S2E3 American Gods Review: Muninn

reviews, TV


Warning: Spoilers

Okay, everyone–this is the episode I’ve been alluding to a bit in previous reviews. This is the first time since the beginning of the season where I’ve felt the wheels on this train (ha!) are coming off a bit. While still a strong episode, there are some key choices made due to the loss of Gillian Anderson’s Media that have left me cold. Everything else is strong, so it’s only a small off-tone note…but I worry that it will become larger as the season goes along.

The episode opens with Wednesday immediately working to separate Laura from Shadow–which isn’t hard given the loss of her legs and one arm in the train crash. Sweeney assists in this, which seems like a supreme betrayal from Laura’s perspective, but Sweeney has his reasons. Honestly, for his selfish nature, he’s proven time and time again he struggles to maintain that nature around Laura. They drive off with Laura in the trunk of the car, Shadow left in the wreckage of the train to fend for himself.

At least Wednesday doesn’t leave Laura in pieces, but instead takes her to Ibis who puts her together, and rightfully points out that Laura, the girl who believed in nothing, believes in something now. She contends that it’s Shadow, but given that she didn’t have much of a reaction until Sweeney tried to get her to fight…I really have my doubts. Even if it’s just believing in herself, Shadow isn’t her driving force as much as she wants to think it is. Expanding her character is one of the best things this show could have ever done, and I’m so thankful for it.  Instead of choosing to go with Sweeney to New Orleans to fix her body (as he almost begs her to), she chooses to go with Wednesday to ‘recharge her coin’ in trade for helping him with Argus–wrong decision, girl.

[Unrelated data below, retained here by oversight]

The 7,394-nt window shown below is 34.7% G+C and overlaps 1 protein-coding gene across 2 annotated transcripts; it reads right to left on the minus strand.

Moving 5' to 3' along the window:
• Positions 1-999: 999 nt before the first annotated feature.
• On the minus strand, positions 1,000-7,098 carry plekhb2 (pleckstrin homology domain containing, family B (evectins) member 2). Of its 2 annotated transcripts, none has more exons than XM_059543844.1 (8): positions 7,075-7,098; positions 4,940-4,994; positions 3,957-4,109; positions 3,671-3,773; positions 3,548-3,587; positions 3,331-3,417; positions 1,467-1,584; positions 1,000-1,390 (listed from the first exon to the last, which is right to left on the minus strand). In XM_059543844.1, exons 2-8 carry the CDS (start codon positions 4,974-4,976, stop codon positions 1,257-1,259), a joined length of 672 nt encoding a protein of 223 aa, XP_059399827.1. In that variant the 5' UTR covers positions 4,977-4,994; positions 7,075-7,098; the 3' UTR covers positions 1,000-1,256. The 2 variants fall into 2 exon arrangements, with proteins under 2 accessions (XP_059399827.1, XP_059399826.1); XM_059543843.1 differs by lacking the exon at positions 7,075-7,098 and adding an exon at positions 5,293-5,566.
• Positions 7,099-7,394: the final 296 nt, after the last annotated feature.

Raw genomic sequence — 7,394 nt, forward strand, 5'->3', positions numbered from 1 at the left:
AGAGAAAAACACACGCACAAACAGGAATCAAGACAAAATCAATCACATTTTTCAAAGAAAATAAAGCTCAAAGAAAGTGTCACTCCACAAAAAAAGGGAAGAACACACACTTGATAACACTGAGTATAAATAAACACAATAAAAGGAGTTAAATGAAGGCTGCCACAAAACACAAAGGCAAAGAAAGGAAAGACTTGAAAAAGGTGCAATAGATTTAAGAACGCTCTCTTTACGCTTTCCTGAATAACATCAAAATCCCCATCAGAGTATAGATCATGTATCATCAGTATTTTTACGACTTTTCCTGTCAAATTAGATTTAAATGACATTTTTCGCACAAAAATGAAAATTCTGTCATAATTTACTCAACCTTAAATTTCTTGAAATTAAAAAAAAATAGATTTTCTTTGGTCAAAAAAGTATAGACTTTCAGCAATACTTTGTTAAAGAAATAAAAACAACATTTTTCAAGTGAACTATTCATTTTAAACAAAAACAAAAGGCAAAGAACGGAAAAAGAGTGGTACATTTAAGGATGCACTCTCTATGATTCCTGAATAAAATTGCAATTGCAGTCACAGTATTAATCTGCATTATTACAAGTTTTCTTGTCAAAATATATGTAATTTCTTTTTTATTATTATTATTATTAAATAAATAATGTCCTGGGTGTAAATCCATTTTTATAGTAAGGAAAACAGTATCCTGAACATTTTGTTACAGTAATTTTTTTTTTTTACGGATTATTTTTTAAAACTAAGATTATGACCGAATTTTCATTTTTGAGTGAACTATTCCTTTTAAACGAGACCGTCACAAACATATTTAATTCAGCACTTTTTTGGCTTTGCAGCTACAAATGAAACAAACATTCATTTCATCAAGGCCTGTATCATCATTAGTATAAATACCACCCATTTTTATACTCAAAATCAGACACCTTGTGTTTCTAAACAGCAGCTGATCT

Shadow, for his part, is not doing so hot, but manages to get to civilization and get caught conning a cashier by a young woman who offers him a ride in her car. Ladies and gentlemen, we are getting introduced to one of my favorite characters from the books: Samantha Black Crow. She’s native american and is two spirited.  I haven’t read the book in a while, but I think the show goes further than the book did, and has Samantha explicitly state that she’s genderfluid/non-binary, which is awesome. Her conversations with Shadow are wonderful as well, and something he really needs, especially since she’s an insightful human– something he hasn’t encountered in a while.

The journey of Wednesday and Laura, down through the lair of Argus, is a really interesting one–filled with symbolism and little crumbs of information about the Old Gods and the New. It gives some insight into Laura’s backstory as well, including her alcoholic father.

While they travel through the trials of sacrifice, Mr. World is blaming Technical Boy for failing to bring Argus to heel, and sends “New” Media to take care of the situation.

This New-type Media, who is supposed to be something more akin to streaming/YouTube Media, I think, seems so entirely redundant. We already have Technical Boy. While I understand that they had to deal with Gillian Anderson leaving, and having a rivalry between Media and Technical Boy could be interesting–it completely changes their dynamic. Before it was that of a mother chiding a bratty son…and New Media is now just a very annoying, very fake-feeling character. And while I rarely criticize acting, so much of Kahyun Kim’s line delivery seems odd. It reminds me of the acting I saw in high school theater productions, and isn’t up to the level of everyone else in this show’s production.

New Media and Technical Boy reach Argus before Laura and Wednesday do, and New Media tries to ‘merge’ with Argus with imagery that is blatantly sexual. Technical Boy is clearly losing control, so it’s no surprise when he allows Laura to kill Argus without warning the others–the enemy of my enemy, right?

True to his word, killing Argus recharges Laura’s coin…but in typical trickster fashion, Wednesday betrays Laura and abandons her in Argus’s world, possibly leaving her trapped; anything to keep her away from Shadow and Sweeney.

And what of our other players? Well, without his lucky coin, Sweeney just has a string of exceedingly bad luck. Jinn and Salim, my adorable wholesome duo, end up at a stripclub and pick up Odin’s spear and a seedling they are told they will need later. A good little scene, and again–I’m so glad they are expanding on these characters.

Overall a strong episode, if not for the issues with New Media. I just really hope those issues improve as we go on.

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